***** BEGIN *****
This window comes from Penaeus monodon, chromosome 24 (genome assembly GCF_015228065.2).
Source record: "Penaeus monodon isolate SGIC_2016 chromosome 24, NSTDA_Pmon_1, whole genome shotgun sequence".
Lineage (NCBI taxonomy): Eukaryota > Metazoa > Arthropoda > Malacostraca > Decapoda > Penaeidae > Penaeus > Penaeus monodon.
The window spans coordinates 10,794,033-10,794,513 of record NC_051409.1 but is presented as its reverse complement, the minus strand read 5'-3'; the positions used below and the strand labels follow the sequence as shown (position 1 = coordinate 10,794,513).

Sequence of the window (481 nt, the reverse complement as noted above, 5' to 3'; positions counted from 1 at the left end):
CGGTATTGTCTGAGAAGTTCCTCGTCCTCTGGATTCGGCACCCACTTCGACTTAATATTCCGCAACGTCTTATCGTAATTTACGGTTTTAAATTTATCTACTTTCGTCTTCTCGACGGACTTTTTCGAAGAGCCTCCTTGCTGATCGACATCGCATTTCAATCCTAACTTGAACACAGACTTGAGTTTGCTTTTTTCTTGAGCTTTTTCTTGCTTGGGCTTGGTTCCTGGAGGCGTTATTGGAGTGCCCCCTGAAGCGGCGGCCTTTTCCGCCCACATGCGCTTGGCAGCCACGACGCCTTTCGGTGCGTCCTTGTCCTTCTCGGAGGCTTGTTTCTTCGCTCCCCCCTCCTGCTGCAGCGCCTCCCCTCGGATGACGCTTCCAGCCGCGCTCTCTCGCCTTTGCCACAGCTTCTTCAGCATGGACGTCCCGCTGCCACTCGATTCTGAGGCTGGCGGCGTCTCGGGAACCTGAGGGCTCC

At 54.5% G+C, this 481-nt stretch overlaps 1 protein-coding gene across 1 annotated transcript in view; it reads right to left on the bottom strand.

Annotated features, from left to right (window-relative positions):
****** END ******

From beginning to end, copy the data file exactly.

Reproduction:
This window comes from Penaeus monodon, chromosome 24 (genome assembly GCF_015228065.2).
Source record: "Penaeus monodon isolate SGIC_2016 chromosome 24, NSTDA_Pmon_1, whole genome shotgun sequence".
Lineage (NCBI taxonomy): Eukaryota > Metazoa > Arthropoda > Malacostraca > Decapoda > Penaeidae > Penaeus > Penaeus monodon.
The window spans coordinates 10,794,033-10,794,513 of record NC_051409.1 but is presented as its reverse complement, the minus strand read 5'-3'; the positions used below and the strand labels follow the sequence as shown (position 1 = coordinate 10,794,513).

Sequence of the window (481 nt, the reverse complement as noted above, 5' to 3'; positions counted from 1 at the left end):
CGGTATTGTCTGAGAAGTTCCTCGTCCTCTGGATTCGGCACCCACTTCGACTTAATATTCCGCAACGTCTTATCGTAATTTACGGTTTTAAATTTATCTACTTTCGTCTTCTCGACGGACTTTTTCGAAGAGCCTCCTTGCTGATCGACATCGCATTTCAATCCTAACTTGAACACAGACTTGAGTTTGCTTTTTTCTTGAGCTTTTTCTTGCTTGGGCTTGGTTCCTGGAGGCGTTATTGGAGTGCCCCCTGAAGCGGCGGCCTTTTCCGCCCACATGCGCTTGGCAGCCACGACGCCTTTCGGTGCGTCCTTGTCCTTCTCGGAGGCTTGTTTCTTCGCTCCCCCCTCCTGCTGCAGCGCCTCCCCTCGGATGACGCTTCCAGCCGCGCTCTCTCGCCTTTGCCACAGCTTCTTCAGCATGGACGTCCCGCTGCCACTCGATTCTGAGGCTGGCGGCGTCTCGGGAACCTGAGGGCTCC

At 54.5% G+C, this 481-nt stretch overlaps 1 protein-coding gene across 1 annotated transcript in view; it reads right to left on the bottom strand.

Annotated features, from left to right (window-relative positions):